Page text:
A rich heritage of good hymns is available to us today. Theologically sound words can prove most helpful in enabling us to offer worthy praise to God.




Ephesians 5:19 refers to “psalms and hymns and spiritual songs”. Perhaps we ought not to think that these are absolutely water-tight compartments but rather are helpful ways of categorizing what we sing. Some hymn books are divided into themed sections. Although these sections are not infallible and a hymn might justifiably be included in another section, the arrangement can be useful. Let us examine the three divisions outlined in Ephesians 5:19.


The expression “Speaking to yourselves in psalms” may sound unusual until we remember that psalms were often antiphonal. Psalm 136 is a good example of this with its “for His mercy endureth for ever” refrain in each verse. No doubt this was a congregational response. The verb “to psalm” refers to a striking or twitching with fingers on musical strings, and a psalm itself is simply a sacred song sung to musical accompaniment. Some commentators have suggested that “psalms” should not be interpreted literally as it is wrong for us to sing imprecatory psalms today, but what about the other psalms? The loved hymn “The Lord’s my Shepherd” is a very close reflection of Psalm 23, while “Through all the changing scenes of life” is based upon Psalm 34. “All people that on earth do dwell” mirrors Psalm 100. Some congregations actually use the Metrical psalms and seek to include verses from at least one psalm in every service. The Book of Psalms certainly covers many of life’s experiences and furnishes useful material for us today.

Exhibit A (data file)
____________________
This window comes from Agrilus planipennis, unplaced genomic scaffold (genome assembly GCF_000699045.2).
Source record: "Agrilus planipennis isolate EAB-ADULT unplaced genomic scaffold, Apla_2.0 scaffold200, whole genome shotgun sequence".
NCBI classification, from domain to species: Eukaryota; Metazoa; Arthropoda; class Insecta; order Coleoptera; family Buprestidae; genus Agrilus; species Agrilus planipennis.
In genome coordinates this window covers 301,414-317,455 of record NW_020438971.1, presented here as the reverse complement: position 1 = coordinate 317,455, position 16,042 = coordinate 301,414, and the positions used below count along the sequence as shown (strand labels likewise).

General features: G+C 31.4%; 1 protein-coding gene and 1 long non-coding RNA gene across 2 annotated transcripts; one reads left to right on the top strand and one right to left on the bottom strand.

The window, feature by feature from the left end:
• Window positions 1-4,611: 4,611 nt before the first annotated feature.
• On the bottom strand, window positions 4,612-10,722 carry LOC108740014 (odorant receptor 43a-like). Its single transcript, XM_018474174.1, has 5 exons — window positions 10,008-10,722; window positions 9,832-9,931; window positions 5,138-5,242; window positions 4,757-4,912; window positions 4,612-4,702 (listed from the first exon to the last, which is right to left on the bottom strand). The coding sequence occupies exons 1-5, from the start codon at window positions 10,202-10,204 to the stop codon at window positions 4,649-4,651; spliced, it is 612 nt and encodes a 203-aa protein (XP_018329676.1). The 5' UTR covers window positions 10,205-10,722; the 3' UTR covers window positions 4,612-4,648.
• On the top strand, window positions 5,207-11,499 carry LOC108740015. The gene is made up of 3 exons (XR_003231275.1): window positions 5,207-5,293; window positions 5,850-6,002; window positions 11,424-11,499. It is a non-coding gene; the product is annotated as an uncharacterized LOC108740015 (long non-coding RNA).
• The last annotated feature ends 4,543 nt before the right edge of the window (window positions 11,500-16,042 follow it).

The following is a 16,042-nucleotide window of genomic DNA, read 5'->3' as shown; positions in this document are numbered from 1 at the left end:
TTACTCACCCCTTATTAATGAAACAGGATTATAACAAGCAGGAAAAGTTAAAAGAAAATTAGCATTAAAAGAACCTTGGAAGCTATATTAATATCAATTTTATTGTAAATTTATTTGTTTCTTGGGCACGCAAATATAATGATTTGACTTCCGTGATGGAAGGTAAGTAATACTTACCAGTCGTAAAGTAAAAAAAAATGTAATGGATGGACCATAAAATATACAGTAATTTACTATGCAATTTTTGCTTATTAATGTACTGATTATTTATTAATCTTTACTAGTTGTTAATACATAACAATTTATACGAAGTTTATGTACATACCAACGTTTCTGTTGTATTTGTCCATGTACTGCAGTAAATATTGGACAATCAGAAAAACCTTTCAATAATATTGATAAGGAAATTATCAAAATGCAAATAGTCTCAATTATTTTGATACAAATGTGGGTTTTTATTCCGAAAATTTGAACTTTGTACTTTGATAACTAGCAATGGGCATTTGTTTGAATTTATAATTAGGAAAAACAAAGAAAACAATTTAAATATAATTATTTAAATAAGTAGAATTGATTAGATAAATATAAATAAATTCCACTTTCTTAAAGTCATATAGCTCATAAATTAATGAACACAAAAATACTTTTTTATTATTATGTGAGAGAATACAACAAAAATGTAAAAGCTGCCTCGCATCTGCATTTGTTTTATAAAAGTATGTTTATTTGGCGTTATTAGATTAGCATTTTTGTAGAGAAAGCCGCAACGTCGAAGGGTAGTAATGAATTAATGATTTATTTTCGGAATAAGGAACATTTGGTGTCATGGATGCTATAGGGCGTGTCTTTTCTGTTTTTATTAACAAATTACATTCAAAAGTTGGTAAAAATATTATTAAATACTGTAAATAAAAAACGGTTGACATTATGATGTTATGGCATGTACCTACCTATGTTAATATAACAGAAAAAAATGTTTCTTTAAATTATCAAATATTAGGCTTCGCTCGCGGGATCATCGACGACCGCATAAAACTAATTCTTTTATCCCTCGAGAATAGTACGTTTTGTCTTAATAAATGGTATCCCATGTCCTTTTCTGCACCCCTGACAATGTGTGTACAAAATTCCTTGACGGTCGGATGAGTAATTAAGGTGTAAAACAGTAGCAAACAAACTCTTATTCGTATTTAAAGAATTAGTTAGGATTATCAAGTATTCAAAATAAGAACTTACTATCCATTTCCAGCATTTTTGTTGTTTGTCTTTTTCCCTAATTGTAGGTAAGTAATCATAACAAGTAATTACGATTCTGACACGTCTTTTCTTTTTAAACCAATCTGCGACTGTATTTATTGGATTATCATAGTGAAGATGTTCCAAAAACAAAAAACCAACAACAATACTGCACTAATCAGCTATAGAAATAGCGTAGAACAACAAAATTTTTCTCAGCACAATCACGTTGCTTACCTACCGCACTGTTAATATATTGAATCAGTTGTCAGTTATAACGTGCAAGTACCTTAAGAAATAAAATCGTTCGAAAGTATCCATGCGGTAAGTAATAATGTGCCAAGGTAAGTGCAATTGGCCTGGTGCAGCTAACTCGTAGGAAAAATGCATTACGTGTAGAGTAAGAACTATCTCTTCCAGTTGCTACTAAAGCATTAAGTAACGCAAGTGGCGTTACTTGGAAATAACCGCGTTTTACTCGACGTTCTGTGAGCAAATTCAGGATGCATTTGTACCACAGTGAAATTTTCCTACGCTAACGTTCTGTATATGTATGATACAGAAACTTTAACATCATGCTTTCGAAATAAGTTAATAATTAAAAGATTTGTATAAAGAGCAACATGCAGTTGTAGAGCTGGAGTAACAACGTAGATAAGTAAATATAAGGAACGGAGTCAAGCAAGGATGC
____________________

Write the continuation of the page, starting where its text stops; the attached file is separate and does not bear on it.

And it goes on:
Hymns are mentioned next in Ephesians 5:19. Quite simply, a hymn is a song of praise addressed to God. Many examples could be given, but the following brief list will illustrate what we can consider here:-

  • “The God of Abraham praise” by T. Olivers.
  • “Let us with a gladsome mind” by John Milton.
  • “Praise Him! Praise Him! Jesus, our blessed Redeemer” by Fanny Crosby.
  • “I will sing of my Redeemer” by Philip Bliss.
  • “The Lord is King!” by Josiah Conder.



The expression “spiritual songs” refers to songs that are of a spiritual character, the word “spiritual” qualifying the term “song”. We might think of poetry which describes Christian experience. Rather like the singing of psalms, we can sing to one another as we join together in these compositions. The list which we could compile would be exhaustless, but the following hymns can help us to understand the nature of songs which are spiritual:-

  • “When we walk with the Lord” by J.H. Sammis.
  • “Take time to be holy” by W.D. Longstaff.
  • “Like a river glorious” by Frances Ridley Havergal.
  • “Yield not to temptation” by H.R. Palmer.
  • “The Lord’s our Rock” by V.J. Charlesworth.


Songs of this ilk are fast disappearing in many churches today. At one time hymn books with themed divisions might have a section entitled “Pilgrimage and Conflict” or another entitled “Heaven”. Many churches nowadays have embraced a new kind of theology which is more earth-orientated. Christ is setting up His kingdom now, they tell us, and as more people come to faith we are nearing the moment when Christ will return in triumph. The “pilgrim-nature” of the Christian life (described in 1 Peter 2:11) has vanished. There is no longing after heaven any more. The old songs which encouraged us to go on in faith, glorifying the Saviour by holy living, and looking heavenward, are not fashionable any more.